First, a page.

A thorough needs analysis will reveal the type and level of training that each employee needs most. The next step is to draw up a personal development plan with clear training goals for employees to achieve. With input from their managers, employees can use these plans to guide their improvement and track their progress.

2. Include real-life case studies and simulations

Busy employees need training that gets right to the point. This way they can start applying their learning as soon as possible.

Give your training a practical edge by making good use of relatable case studies and realistic simulations. For example, if the training focuses on upskilling sales employees so that they start using more advanced negotiation techniques, give them plenty of opportunities to practice calls and experience them from the customers’ perspective.

Design case studies and simulations that can be leveraged for social learning activities, like webinars or team workshops. Peer discussions about these case studies will enable learners to share their approach and experience of the activity afterward and to learn from each other too.

3. Offer mentors to support upskilling

Mentorship and learning by example are major eLearning trends for 2018. Why is mentorship experiencing such popularity? Because learning from another employee not only makes use of the desire for social learning but also helps learners to keep developing their skills long after the initial training.

To make the most of your efforts in upskilling employees, establish a mentoring program to help each employee in their future tasks. Mentors are also effective in keeping mentees up to date with coming changes in technology that might affect their jobs.

And, you can even strengthen your mentoring program by offering specific mentoring training to mentors.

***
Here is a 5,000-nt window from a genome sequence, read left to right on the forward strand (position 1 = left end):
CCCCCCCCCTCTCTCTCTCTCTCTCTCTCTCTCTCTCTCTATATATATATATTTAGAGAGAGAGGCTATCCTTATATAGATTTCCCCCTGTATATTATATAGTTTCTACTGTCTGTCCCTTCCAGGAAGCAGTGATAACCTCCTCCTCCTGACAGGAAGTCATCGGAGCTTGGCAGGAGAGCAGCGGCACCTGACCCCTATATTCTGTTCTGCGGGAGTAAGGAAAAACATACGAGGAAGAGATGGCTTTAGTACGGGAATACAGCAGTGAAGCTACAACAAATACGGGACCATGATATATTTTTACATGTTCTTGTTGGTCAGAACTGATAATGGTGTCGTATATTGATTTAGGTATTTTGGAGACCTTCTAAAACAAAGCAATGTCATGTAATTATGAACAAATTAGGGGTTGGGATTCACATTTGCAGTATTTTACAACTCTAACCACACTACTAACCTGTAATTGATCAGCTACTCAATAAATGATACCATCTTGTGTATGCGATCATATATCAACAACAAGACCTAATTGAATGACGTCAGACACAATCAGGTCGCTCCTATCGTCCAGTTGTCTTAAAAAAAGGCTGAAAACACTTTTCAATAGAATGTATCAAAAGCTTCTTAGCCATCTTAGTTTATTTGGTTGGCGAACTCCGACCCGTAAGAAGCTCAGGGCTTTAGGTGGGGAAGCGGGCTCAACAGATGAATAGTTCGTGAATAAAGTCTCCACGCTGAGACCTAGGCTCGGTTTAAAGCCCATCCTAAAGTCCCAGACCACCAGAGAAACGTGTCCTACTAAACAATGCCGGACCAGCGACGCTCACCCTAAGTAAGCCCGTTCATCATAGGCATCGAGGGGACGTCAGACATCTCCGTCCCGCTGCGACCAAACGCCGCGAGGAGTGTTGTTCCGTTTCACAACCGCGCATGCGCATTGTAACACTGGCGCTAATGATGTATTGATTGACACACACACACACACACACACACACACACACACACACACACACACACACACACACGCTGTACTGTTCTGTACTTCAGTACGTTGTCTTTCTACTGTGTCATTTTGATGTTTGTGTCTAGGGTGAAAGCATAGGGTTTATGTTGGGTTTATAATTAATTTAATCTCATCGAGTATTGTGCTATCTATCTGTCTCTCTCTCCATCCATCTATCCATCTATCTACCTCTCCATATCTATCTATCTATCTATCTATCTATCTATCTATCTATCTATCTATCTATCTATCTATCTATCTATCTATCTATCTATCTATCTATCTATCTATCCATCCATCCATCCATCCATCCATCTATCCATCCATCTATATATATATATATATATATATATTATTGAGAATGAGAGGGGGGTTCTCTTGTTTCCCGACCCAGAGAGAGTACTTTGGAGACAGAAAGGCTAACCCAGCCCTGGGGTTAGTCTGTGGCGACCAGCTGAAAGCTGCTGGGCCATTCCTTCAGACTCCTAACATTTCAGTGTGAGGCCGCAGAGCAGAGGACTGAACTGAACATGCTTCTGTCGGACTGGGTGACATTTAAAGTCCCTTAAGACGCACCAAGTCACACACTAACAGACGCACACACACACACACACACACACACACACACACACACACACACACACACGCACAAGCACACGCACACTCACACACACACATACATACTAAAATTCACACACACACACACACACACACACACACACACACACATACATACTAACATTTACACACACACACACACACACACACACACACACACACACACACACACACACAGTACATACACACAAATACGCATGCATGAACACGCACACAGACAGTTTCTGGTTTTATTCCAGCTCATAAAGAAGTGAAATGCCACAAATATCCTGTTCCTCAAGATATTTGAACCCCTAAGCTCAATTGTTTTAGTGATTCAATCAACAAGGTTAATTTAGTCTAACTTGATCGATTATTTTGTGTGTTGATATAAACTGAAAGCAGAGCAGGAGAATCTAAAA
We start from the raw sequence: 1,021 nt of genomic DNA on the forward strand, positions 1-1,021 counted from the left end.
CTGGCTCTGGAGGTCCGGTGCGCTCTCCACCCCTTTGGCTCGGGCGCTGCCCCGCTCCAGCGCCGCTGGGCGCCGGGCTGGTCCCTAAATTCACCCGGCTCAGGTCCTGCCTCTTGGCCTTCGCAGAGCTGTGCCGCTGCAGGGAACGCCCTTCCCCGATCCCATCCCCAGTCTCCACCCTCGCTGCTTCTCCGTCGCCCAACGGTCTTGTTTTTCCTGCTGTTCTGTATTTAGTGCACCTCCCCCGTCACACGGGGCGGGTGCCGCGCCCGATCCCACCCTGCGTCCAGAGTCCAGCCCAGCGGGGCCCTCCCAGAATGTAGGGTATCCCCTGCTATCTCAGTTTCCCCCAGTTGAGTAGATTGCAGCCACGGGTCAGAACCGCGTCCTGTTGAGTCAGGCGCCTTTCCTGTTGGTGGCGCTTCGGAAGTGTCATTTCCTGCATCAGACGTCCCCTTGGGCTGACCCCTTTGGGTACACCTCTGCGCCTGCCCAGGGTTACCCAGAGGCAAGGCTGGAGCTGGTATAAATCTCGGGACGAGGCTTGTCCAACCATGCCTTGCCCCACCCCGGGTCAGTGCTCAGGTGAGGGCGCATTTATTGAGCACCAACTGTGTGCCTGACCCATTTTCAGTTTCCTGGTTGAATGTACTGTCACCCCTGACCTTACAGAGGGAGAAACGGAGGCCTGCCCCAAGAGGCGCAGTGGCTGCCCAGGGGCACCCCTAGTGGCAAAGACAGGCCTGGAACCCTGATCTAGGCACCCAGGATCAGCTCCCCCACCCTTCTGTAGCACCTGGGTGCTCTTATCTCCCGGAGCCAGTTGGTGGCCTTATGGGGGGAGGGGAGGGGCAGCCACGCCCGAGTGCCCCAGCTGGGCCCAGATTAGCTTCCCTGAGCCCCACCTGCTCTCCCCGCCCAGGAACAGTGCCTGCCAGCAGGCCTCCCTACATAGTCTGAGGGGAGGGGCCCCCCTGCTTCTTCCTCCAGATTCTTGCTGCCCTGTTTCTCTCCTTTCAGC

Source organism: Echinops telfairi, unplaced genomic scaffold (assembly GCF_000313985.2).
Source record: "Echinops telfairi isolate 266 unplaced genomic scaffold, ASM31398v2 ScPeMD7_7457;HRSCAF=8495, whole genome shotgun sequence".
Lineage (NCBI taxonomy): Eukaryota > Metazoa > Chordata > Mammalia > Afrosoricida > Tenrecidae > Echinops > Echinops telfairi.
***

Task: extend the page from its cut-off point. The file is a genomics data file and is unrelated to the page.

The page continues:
Things you SHOULDN’T do

There are some pitfalls that you definitely want to avoid when planning your upskill courses. Try not to do any of the following:

1. Offer training as a once-off event

When the average shelf life of any given skill is five years, it just doesn’t make sense to only provide training once, or even once in a while. All employees should experience training as an ongoing effort to improve their skills and stay up to date.

Acquiring a skill requires time and practice, but acquiring skills is only half the battle won. Employees also need to continue developing their new skills to truly master the evolving requirements of their jobs.

Combining ongoing training with the frequent release of job aids, like checklists, process infographics, and a mentorship program will help keep employees on the path to mastery.

2. Go old-fashioned in your training delivery

If employees are going to engage in ongoing upskill training throughout their careers, they’ll need the training to be engaging, convenient and relevant.

Don’t underestimate the power of a flexible, robust Learning Management System (LMS) with a wide array of features. An LMS that lets you choose from several types of content delivery, offers many different assessment features, and even analytics to assess the success of your training, can make all the difference to upskilling employees.

Convenience features, such as mobile learning compatibility, also make engaging with training easier and more accessible for employees.

Finally, the ability to survey employees and check completion and performance analytics will help you to keep improving your training for better results.

Prioritize Upskilling In An Evolving Skills Landscape

Employees are vulnerable to changing business needs, processes, and job descriptions. Don’t leave them high and dry. Instead, design proactive training to upskill employees so that they can perform at their best. Follow these easy tips to make upskilling employees simple and successful.